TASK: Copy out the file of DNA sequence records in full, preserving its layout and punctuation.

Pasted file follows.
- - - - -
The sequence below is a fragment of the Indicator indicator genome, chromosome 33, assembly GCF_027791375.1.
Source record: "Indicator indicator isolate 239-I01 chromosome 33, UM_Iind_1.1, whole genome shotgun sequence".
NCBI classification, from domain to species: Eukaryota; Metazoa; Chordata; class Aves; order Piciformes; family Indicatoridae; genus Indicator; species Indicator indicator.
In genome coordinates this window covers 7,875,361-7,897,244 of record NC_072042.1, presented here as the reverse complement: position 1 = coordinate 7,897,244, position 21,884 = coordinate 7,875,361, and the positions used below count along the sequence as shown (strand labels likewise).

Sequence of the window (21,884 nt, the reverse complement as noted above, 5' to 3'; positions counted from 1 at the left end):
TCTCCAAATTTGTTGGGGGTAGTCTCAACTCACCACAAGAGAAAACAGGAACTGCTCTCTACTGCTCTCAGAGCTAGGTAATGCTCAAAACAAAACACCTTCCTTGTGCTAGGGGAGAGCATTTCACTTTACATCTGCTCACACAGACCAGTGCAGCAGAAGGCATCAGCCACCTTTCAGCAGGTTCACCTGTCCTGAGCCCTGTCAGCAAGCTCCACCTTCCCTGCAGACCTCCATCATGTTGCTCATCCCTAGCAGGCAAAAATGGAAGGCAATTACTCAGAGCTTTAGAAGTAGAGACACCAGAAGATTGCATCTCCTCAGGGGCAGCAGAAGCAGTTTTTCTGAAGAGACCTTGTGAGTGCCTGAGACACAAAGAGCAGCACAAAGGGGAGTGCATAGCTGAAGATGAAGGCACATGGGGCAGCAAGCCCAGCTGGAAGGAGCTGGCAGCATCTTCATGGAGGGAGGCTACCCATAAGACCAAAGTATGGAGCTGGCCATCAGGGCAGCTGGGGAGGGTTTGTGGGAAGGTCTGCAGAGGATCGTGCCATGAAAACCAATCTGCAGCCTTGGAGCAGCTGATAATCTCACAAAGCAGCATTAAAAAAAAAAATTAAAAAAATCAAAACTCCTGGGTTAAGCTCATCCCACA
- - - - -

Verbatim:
The sequence below is a fragment of the Indicator indicator genome, chromosome 33, assembly GCF_027791375.1.
Source record: "Indicator indicator isolate 239-I01 chromosome 33, UM_Iind_1.1, whole genome shotgun sequence".
NCBI classification, from domain to species: Eukaryota; Metazoa; Chordata; class Aves; order Piciformes; family Indicatoridae; genus Indicator; species Indicator indicator.
In genome coordinates this window covers 7,875,361-7,897,244 of record NC_072042.1, presented here as the reverse complement: position 1 = coordinate 7,897,244, position 21,884 = coordinate 7,875,361, and the positions used below count along the sequence as shown (strand labels likewise).

Sequence of the window (21,884 nt, the reverse complement as noted above, 5' to 3'; positions counted from 1 at the left end):
TCTCCAAATTTGTTGGGGGTAGTCTCAACTCACCACAAGAGAAAACAGGAACTGCTCTCTACTGCTCTCAGAGCTAGGTAATGCTCAAAACAAAACACCTTCCTTGTGCTAGGGGAGAGCATTTCACTTTACATCTGCTCACACAGACCAGTGCAGCAGAAGGCATCAGCCACCTTTCAGCAGGTTCACCTGTCCTGAGCCCTGTCAGCAAGCTCCACCTTCCCTGCAGACCTCCATCATGTTGCTCATCCCTAGCAGGCAAAAATGGAAGGCAATTACTCAGAGCTTTAGAAGTAGAGACACCAGAAGATTGCATCTCCTCAGGGGCAGCAGAAGCAGTTTTTCTGAAGAGACCTTGTGAGTGCCTGAGACACAAAGAGCAGCACAAAGGGGAGTGCATAGCTGAAGATGAAGGCACATGGGGCAGCAAGCCCAGCTGGAAGGAGCTGGCAGCATCTTCATGGAGGGAGGCTACCCATAAGACCAAAGTATGGAGCTGGCCATCAGGGCAGCTGGGGAGGGTTTGTGGGAAGGTCTGCAGAGGATCGTGCCATGAAAACCAATCTGCAGCCTTGGAGCAGCTGATAATCTCACAAAGCAGCATTAAAAAAAAAAATTAAAAAAATCAAAACTCCTGGGTTAAGCTCATCCCACA